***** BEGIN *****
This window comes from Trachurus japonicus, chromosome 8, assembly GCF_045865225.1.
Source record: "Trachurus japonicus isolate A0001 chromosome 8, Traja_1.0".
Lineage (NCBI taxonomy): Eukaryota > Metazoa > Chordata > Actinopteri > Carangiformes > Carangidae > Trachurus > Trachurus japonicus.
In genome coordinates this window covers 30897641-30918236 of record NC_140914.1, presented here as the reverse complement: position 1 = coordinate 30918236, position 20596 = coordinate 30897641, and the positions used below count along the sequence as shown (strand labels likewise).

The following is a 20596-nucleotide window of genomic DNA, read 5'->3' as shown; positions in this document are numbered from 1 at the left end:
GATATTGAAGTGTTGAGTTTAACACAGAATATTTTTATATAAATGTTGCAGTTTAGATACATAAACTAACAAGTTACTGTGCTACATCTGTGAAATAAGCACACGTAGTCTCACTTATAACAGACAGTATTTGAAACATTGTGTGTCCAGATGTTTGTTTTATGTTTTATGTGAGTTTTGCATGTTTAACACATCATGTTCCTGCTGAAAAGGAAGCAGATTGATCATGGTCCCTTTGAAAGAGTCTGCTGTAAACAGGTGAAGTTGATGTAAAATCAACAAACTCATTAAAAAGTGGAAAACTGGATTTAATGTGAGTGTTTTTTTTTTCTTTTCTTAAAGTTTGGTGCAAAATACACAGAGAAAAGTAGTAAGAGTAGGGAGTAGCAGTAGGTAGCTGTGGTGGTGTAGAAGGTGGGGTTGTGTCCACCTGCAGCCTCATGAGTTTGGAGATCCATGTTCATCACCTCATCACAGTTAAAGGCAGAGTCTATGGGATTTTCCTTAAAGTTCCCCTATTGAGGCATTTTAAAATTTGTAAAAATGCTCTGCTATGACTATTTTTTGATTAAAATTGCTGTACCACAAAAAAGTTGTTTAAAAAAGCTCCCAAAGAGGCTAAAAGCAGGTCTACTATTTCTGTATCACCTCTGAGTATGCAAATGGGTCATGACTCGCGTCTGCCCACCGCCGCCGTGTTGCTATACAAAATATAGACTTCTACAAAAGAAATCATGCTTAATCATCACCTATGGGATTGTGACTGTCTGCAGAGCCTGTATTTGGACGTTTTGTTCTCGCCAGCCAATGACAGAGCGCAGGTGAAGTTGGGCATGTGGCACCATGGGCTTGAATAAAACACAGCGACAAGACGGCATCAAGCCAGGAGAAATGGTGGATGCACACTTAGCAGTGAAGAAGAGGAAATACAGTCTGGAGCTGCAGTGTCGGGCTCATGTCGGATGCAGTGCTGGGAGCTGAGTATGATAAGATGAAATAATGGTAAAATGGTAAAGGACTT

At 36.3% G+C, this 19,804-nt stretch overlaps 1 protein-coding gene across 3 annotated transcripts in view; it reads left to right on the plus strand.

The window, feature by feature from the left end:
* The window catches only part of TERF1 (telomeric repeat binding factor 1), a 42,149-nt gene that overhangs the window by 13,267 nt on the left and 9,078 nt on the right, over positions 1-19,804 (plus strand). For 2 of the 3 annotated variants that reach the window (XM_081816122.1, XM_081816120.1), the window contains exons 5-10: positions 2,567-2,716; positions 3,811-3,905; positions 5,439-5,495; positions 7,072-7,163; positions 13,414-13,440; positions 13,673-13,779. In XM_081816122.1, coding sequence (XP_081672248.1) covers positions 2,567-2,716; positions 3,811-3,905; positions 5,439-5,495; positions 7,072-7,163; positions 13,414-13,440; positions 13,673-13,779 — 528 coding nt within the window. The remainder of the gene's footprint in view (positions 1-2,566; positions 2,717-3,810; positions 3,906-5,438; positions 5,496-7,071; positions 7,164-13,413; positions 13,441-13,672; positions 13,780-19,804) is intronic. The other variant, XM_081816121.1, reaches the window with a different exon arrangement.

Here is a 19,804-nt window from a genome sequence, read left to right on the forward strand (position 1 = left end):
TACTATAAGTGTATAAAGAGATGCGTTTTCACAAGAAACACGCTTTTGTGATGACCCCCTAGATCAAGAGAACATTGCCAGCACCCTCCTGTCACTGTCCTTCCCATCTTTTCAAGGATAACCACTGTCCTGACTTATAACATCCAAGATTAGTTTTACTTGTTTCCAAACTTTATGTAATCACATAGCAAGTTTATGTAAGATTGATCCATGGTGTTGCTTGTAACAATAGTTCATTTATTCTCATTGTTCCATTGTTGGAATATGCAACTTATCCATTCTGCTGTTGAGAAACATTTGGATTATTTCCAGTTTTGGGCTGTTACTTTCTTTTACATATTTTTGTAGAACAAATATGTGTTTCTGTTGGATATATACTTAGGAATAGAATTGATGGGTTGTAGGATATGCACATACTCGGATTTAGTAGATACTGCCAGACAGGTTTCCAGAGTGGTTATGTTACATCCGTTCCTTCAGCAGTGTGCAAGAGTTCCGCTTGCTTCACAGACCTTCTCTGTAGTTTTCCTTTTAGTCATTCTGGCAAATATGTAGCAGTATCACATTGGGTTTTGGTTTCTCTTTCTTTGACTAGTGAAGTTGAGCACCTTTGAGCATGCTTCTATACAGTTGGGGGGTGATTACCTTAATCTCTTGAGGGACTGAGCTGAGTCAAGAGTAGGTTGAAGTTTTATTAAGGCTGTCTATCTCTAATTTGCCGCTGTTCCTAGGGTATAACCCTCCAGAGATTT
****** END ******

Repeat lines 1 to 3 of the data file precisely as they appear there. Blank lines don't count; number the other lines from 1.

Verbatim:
This window comes from Trachurus japonicus, chromosome 8, assembly GCF_045865225.1.
Source record: "Trachurus japonicus isolate A0001 chromosome 8, Traja_1.0".
Lineage (NCBI taxonomy): Eukaryota > Metazoa > Chordata > Actinopteri > Carangiformes > Carangidae > Trachurus > Trachurus japonicus.